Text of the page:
The American Dream: The Errors of the Prosperity Gospel

I have been thinking a lot lately about the American society that my family and I live in. One thing that has really been on my mind in particular is the whole concept of the “American Dream.” It’s what almost every American these days seems to strive for. But what exactly is it, and why is it that people try so hard to achieve this so-called dream?

Merriam-Webster defines the American Dream as “an American social ideal that stresses egalitarianism [human equality] and especially material prosperity.”[1] I do believe that God created us all as equal, and I have no problems with that. Unfortunately, the second half is what is driving America these days. It’s all about “keeping up with the Joneses (or Kardashians).”

From my early childhood all the way into adulthood, my parents pushed me to do well in school, play sports (so I could get college scholarships), and then go to college so I could land a high-paying job. Sadly, I followed right along the preformed line, at least until my second year of college. At that point, I realized I had no idea where, or what, I wanted to do with my life. While I can appreciate my parent’s concern with my future, it seems as though society is only making robots. There has been a mold created that everyone is formed in, and if you don’t conform to the mold, society looks down upon you, making your chances of success, at least in their terms, greatly limited.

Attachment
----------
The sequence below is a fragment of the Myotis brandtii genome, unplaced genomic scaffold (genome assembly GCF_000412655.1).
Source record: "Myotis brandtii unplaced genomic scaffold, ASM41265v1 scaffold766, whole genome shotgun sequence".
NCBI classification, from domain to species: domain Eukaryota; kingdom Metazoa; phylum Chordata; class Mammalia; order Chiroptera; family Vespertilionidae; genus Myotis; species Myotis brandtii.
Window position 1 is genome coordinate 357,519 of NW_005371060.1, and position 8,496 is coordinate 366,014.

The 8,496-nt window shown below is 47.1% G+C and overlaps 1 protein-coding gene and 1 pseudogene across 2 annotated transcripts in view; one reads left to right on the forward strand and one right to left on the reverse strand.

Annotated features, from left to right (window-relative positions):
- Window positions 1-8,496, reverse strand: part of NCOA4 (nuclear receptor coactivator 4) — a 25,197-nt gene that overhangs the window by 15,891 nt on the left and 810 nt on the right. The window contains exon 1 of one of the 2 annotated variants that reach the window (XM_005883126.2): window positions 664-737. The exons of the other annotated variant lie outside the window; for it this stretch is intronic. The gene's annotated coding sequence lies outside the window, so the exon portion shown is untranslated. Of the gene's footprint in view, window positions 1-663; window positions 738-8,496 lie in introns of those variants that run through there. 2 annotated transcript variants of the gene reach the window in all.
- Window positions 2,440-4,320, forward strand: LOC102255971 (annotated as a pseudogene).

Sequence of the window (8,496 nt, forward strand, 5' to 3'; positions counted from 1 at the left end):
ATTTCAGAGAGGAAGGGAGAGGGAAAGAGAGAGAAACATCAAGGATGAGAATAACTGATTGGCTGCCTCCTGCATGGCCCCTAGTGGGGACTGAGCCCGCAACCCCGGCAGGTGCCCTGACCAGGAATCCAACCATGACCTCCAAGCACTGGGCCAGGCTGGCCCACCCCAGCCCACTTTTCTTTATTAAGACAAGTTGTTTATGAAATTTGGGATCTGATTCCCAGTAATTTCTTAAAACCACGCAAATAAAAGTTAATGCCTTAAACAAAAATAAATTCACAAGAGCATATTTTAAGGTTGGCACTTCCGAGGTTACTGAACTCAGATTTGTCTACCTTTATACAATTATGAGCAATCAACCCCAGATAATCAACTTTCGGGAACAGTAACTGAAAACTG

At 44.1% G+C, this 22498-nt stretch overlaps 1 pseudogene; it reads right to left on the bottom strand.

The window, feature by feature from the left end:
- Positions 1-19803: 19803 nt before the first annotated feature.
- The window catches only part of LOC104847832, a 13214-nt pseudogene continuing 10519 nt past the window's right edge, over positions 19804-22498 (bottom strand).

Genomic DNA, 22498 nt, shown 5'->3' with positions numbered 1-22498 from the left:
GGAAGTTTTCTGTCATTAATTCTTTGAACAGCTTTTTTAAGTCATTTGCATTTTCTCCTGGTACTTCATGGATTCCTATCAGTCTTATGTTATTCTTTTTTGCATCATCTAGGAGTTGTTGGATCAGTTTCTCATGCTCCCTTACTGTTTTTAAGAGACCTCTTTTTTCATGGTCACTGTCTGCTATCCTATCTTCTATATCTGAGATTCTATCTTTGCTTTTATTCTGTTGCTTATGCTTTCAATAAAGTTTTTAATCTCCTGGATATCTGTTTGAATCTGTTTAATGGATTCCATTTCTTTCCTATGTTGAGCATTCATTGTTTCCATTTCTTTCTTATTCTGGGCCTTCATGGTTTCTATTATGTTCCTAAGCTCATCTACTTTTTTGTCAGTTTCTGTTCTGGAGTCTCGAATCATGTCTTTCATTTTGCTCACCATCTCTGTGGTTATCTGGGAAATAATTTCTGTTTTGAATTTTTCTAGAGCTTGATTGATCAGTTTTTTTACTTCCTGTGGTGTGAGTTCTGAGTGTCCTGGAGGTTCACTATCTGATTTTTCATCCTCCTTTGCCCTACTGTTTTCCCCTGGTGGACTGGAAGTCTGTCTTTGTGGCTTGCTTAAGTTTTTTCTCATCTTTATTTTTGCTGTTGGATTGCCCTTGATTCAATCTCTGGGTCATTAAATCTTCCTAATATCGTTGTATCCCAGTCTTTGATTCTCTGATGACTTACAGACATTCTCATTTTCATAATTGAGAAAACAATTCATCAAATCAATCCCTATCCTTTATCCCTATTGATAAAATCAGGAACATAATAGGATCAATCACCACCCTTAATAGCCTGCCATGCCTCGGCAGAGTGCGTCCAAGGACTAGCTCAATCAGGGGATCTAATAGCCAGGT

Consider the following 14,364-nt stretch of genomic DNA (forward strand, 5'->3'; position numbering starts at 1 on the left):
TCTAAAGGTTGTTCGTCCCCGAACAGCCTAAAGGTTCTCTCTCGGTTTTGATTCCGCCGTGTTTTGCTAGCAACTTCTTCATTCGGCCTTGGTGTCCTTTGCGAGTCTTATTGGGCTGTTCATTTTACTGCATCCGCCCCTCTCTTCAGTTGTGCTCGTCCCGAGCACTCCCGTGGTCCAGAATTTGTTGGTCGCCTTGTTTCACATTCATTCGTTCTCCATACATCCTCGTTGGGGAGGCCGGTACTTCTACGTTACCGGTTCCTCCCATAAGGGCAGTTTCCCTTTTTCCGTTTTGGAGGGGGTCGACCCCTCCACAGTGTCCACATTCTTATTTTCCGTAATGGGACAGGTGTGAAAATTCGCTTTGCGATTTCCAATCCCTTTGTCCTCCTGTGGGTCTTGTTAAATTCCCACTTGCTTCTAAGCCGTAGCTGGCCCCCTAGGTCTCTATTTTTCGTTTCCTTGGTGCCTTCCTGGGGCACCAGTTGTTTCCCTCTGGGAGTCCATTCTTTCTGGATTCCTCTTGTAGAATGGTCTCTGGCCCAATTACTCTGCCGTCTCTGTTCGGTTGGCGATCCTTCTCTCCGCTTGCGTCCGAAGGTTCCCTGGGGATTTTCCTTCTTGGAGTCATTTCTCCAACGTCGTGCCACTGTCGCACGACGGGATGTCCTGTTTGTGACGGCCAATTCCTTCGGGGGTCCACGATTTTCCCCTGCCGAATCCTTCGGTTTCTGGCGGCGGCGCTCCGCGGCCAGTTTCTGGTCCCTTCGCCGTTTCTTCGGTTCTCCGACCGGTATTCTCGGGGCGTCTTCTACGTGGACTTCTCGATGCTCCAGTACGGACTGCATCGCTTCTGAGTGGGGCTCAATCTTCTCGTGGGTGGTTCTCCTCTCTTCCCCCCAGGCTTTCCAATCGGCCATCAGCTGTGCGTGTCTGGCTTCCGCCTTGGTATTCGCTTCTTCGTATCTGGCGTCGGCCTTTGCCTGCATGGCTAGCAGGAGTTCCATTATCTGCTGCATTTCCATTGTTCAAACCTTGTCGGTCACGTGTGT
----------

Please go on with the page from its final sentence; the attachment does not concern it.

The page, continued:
I see it all the time on the news and even through personal experience. People these days are set on living the “American Dream.” This idea, that they have to be successful materially to matter in the world, has become the focus and direction of every ounce of energy and time they have. Family or no family, they spend every opportunity trying to increase their gain because it is what our society has programmed them to do. There are many stories of those who have done this who are very successful materially and live the American Dream, but sadly realize, sooner or later, that they have spent their whole lives striving for it. If they have family, they realize their family has grown and moved on with their own lives. And for some the reality that they have spent so much time trying to make money that they have missed out on so many other opportunities, only begins to hit them when they get older and realize that the end of their life is rapidly approaching. Of course, there are some who will unfortunately take their money to their graves.

The more I have thought about this, the more I wonder why it is that people’s whole lives are consumed trying to gain material wealth. The answer, I suppose, is really quite simple: they are of the world and this is what the world says you are supposed to do. But as James says, “Whoever wants to be a friend of the world becomes an enemy of God!” (James 4:4) So this social ideal that has been titled “The American Dream,” puts us against God. Something that can clearly be seen through the change of religious values throughout the country. America has pushed God out and brought money (and success) to the forefront.